I was not a citizen of Amaranth. The language came readily to my tongue, as it’s the language of trade all over, but the great city itself was just one more port of call to me. Nor was I a subject of the Emperor. Imperial holidays meant nothing; the only calendars that mattered were the table of tides and the sailing schedule. But her questioning made me dive deeper into the murk of memory, as it was meant to do. It was like swimming back into a half-remembered dream, clutching at fragments and finding them more solid than I thought, a web of fabric that didn’t disintegrate as I snatched at it.
“Flowers,” I said hesitantly. “Everyone wore flowers. Children were parading all through the city singing flower-songs, flinging petals into the crowd… And there wasn’t a room to be found anywhere in the city, I remember that. The taverns were overflowing. And I lost sight of my friends in the crush…”
“The Festival of Flowers,” she confirmed, sounding pleased but not yet satisfied. “Good. It dates back before the Empire, even; Amaranth has always welcomed the spring with flowers and song. And you had no room to go to, and no company to drink with. What did you do?”
“I had half a mind to go back to the ship, only it seemed so feeble. And I wasn’t sure I’d find a boat anyway. Who’d want to row a mile out and back, with all the city on holiday and the noise of it leaking over the water while you hauled at the oars? So I just let the press of the crowd carry me away from the dockside, up into the city proper…”
As I recited it, so I remembered it: hesitant but determined, chasing elusive memory, recovering something that had been lost to me. The boy’s thumb played across my palm while I lay in my private darkness, reaching and reaching, finding the story act itself out in my head like something fresh and immediate, happening right now.
“I’ve been to Amaranth before, of course, whenever we called here, but I never really left the dockside quarter. There’d never been a reason.” Now I was swept along, higher and higher, lost and heedless. I knew I could always find my way home. Even as the crowd carried me this way and that, I was catching glimpses of the Mel
where she lay at anchor. You can’t hide a greatship. You can’t lose
You can get left behind, though. You can wake up and find that your entire life has sailed away from you: your work, your shipmates, your home. For a moment, a sense of desolation swept over me as I realized anew just how utterly abandoned I was, in a city where I knew no one, where I didn’t belong, where I had no idea how to live.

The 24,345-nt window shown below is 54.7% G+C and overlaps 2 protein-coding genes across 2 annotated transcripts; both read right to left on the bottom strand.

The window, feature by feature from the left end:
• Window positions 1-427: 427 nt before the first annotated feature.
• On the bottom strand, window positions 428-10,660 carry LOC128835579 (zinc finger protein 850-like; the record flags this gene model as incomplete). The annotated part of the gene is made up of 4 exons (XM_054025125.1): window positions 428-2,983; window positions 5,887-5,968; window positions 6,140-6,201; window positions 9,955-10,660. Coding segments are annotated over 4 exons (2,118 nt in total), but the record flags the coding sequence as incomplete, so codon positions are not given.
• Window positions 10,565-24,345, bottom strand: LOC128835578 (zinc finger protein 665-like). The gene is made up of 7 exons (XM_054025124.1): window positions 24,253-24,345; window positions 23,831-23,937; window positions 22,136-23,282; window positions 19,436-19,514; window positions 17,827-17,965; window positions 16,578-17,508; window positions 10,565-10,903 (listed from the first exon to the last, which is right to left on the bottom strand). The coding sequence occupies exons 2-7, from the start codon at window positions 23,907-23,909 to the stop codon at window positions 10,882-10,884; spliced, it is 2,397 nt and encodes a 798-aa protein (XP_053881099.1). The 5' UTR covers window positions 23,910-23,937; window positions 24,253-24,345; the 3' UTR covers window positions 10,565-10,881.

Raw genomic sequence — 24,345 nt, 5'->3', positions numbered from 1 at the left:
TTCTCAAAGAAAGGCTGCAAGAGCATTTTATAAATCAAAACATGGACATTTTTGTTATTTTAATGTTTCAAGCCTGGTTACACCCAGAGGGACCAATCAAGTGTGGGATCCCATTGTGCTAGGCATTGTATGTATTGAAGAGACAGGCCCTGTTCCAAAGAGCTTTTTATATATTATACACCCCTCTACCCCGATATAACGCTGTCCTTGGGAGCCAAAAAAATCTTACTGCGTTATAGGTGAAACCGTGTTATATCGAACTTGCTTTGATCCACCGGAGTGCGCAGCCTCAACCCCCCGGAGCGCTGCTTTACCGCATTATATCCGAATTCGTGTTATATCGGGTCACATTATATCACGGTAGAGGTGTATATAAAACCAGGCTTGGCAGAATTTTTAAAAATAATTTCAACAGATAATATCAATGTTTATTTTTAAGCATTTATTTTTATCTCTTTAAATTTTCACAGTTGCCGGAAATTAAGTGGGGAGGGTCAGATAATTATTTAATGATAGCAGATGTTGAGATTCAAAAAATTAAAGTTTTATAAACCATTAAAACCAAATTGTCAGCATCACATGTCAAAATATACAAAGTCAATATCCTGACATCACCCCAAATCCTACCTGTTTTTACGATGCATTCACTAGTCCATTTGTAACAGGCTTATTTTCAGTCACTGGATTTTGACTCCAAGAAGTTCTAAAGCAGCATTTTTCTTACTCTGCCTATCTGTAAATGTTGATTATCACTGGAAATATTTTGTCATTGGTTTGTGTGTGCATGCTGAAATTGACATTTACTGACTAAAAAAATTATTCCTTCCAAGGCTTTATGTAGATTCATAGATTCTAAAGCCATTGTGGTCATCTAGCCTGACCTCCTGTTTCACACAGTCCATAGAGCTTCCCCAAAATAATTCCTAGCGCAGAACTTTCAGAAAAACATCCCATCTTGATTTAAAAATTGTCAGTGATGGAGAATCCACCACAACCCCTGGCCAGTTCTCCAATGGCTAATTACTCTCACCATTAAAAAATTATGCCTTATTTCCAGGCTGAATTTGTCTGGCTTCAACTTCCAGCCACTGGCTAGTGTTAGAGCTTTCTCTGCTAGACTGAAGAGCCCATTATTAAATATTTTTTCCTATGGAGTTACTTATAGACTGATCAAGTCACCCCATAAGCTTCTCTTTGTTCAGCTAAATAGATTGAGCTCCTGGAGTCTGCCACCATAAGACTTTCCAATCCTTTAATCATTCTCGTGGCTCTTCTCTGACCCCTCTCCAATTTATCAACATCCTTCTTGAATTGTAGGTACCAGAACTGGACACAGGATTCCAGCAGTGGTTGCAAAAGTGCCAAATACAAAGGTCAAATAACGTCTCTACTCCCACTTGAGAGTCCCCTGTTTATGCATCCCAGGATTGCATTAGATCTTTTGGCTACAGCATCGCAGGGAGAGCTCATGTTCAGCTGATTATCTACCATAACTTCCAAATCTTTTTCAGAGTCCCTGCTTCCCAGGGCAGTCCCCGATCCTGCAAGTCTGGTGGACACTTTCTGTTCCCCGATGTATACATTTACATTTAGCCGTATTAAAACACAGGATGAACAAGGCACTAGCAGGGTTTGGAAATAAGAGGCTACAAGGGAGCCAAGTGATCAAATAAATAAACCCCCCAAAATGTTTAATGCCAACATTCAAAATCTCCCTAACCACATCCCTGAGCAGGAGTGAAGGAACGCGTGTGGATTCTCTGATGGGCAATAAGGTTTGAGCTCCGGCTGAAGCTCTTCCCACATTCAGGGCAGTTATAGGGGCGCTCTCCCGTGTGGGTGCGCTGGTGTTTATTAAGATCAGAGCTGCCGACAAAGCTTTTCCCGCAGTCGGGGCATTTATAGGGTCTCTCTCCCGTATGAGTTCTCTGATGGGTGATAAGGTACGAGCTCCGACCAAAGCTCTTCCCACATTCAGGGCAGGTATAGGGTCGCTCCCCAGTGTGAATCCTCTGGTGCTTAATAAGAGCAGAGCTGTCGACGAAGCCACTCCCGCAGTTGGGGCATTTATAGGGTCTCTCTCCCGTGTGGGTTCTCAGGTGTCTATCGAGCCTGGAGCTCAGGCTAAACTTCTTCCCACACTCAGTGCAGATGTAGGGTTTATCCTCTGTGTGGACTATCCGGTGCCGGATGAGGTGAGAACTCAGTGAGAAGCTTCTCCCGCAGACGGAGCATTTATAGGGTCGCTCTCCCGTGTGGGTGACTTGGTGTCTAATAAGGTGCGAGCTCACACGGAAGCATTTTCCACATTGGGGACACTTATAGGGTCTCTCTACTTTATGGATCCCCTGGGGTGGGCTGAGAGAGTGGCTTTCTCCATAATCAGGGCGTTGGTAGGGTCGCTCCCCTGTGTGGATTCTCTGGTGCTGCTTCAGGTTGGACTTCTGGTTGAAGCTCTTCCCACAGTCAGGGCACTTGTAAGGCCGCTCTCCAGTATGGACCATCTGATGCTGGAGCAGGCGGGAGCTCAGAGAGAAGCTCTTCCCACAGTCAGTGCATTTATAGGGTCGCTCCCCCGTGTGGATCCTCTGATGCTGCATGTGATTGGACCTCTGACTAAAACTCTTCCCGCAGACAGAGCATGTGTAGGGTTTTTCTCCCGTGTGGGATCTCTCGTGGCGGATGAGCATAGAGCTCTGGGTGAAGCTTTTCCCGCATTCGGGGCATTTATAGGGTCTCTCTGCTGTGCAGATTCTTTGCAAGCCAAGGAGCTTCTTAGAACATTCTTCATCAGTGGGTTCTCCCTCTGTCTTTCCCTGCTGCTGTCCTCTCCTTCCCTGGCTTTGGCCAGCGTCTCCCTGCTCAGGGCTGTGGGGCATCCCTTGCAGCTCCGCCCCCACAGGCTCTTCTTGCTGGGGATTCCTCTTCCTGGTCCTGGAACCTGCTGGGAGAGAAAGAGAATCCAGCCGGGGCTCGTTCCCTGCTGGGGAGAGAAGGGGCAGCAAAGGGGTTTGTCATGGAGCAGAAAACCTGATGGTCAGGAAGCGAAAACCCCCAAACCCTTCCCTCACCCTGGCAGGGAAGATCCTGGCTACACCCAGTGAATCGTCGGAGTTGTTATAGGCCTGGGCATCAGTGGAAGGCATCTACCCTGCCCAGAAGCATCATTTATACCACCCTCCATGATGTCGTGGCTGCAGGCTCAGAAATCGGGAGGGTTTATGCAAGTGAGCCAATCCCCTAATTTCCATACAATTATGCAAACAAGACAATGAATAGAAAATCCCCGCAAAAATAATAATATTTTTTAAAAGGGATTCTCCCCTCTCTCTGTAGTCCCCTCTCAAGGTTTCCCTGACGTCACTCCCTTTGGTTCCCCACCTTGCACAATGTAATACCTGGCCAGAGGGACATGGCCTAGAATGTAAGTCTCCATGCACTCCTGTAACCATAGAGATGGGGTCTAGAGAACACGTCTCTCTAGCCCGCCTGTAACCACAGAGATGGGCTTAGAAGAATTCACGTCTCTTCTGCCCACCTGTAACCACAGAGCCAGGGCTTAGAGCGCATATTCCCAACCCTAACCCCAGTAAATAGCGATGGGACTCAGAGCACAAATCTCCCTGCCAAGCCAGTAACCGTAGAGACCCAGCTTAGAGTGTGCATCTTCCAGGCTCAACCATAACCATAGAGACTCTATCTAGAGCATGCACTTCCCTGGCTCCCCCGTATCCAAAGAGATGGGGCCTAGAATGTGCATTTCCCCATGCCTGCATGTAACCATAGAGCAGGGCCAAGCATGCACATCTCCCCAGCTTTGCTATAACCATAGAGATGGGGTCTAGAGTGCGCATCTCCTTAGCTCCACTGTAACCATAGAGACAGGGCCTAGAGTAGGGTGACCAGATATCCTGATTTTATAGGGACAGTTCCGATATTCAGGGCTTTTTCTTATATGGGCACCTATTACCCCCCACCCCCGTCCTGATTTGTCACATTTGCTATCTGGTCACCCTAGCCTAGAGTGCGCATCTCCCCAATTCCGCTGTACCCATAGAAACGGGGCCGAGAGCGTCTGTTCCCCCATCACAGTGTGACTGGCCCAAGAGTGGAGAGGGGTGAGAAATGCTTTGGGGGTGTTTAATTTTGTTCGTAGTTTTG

I clutched the boy’s fingers, almost in despair. He squeezed back, even as his mistress said, “Go on. Where did the crowds bring you in the end?”
“Into a public square, I think. Somewhere so big that even so many people couldn’t fill it. I found space to stand, space to breathe, space to look about. There were broad steps, I remember, leading up to a great stone building with braziers burning at the door, a temple or some such.”
“The Pantheon,” she said softly, nudgingly, “on Memorial Square.”
“That’s right, I heard someone say the Pantheon. They said the guards would let people sit all day on the steps, because it was festival. I decided to climb up to the top then, if it was allowed, just to see the view; but I didn’t get far.”
“Something…violent.” It was a haze, a blur in my head. “There was a girl, teenage, pretty. Happy. She had flowers in her hair, and a dress of good Shaolai silk. There was a bevy of friends with her, boys and girls her own age, but she’d run down a couple of steps ahead of them. She was looking back, I remember that,” beckoning them on to some adventure. Proud to be first, to be boldest; delighted to lead.
“And then—” Something happened. Something dark came between her and me, a shadow. The memory of that was a dream within a dream, shredding where I tried to touch it. I hadn’t seen it clearly even then—but I saw the blade clearly, then and now. The hand that held it was only an implication, the vaguest conceivable shape, but the blade itself was vivid. And held poised, high, ready to come slashing down on that girl in all her innocence and pleasure—